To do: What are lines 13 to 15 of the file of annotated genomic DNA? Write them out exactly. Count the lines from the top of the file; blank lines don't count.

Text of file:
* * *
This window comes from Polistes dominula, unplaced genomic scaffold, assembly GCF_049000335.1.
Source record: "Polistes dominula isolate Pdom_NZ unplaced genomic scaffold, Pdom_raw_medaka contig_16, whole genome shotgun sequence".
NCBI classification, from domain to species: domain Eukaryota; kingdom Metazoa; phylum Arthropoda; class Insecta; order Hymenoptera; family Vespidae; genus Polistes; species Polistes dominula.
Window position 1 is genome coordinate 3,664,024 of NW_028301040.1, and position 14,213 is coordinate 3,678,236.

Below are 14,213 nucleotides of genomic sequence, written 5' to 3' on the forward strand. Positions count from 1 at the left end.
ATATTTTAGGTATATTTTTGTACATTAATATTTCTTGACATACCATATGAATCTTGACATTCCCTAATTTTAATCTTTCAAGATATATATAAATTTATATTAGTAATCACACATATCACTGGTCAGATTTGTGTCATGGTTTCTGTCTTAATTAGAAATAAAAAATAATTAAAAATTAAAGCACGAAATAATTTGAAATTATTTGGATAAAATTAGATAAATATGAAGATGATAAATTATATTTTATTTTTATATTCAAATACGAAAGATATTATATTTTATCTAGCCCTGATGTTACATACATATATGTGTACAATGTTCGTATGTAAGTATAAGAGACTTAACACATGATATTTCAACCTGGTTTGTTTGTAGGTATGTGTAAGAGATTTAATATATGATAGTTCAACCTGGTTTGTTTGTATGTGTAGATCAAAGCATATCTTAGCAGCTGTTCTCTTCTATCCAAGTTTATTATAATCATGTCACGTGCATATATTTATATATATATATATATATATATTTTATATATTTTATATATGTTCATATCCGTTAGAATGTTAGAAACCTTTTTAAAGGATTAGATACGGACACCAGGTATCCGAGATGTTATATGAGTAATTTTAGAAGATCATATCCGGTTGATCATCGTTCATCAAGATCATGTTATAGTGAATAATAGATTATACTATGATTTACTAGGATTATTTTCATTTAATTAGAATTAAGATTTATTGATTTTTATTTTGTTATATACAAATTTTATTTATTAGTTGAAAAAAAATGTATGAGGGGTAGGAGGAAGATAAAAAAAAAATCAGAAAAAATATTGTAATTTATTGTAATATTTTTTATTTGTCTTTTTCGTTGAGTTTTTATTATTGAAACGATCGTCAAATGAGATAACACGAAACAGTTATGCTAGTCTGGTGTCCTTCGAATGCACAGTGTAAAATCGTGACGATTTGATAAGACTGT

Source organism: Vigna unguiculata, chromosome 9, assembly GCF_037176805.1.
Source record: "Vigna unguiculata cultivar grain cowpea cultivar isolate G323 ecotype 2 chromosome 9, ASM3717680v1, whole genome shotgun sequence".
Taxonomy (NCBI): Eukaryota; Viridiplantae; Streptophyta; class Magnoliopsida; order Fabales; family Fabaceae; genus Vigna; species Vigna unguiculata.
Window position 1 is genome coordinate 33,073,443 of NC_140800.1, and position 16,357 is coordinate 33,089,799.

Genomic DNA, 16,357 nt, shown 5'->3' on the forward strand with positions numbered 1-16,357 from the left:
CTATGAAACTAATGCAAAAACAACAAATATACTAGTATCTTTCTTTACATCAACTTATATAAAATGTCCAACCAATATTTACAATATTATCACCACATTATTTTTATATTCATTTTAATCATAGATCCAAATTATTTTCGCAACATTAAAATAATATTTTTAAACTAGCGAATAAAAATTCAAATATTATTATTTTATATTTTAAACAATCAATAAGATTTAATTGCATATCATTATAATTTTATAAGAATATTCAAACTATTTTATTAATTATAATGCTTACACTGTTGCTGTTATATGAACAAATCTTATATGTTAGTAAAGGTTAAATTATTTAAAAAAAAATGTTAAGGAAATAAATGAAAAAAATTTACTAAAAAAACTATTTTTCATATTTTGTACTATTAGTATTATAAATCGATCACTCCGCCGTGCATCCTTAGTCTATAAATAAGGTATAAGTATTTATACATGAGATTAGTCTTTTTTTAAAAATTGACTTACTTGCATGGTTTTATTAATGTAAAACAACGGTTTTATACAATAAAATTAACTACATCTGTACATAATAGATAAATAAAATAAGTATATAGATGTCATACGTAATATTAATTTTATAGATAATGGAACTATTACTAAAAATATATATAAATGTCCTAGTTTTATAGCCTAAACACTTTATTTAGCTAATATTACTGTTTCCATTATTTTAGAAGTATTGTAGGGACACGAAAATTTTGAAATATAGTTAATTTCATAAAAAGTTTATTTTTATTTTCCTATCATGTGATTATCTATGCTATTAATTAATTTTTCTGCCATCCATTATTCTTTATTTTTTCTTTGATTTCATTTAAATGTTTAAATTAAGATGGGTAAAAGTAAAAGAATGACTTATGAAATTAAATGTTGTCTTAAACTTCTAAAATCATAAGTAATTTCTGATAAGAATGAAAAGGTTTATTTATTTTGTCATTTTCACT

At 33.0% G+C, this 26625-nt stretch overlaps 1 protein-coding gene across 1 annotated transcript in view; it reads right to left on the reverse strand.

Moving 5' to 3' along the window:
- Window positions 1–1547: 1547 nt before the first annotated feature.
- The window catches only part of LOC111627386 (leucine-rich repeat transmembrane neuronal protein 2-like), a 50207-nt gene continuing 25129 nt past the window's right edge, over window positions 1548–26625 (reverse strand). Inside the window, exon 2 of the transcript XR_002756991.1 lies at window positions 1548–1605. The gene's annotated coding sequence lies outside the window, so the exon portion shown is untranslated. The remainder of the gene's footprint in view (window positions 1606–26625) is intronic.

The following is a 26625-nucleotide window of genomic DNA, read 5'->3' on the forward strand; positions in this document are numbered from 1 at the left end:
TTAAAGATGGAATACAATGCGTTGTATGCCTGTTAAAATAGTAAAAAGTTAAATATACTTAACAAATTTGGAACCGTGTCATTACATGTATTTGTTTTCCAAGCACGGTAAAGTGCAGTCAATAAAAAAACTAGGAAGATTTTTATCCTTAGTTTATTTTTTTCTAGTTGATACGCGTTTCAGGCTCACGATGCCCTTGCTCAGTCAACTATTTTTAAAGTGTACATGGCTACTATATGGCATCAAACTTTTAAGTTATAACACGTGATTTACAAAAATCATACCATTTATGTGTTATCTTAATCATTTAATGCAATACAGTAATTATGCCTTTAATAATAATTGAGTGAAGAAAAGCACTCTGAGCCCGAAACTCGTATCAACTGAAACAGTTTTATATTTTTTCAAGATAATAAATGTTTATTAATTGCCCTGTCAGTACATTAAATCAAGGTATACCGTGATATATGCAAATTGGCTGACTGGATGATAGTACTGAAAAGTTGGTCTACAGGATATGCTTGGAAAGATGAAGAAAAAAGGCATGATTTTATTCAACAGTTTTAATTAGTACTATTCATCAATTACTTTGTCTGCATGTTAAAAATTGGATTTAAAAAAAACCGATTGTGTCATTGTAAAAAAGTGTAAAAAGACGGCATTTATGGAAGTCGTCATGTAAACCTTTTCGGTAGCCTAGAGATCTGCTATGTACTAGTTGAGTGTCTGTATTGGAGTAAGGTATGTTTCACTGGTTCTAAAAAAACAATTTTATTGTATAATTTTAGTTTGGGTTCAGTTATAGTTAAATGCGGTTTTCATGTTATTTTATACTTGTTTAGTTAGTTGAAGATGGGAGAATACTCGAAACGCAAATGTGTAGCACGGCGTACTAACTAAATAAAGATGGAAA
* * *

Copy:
At 33.0% G+C, this 26625-nt stretch overlaps 1 protein-coding gene across 1 annotated transcript in view; it reads right to left on the reverse strand.

Moving 5' to 3' along the window:
- Window positions 1–1547: 1547 nt before the first annotated feature.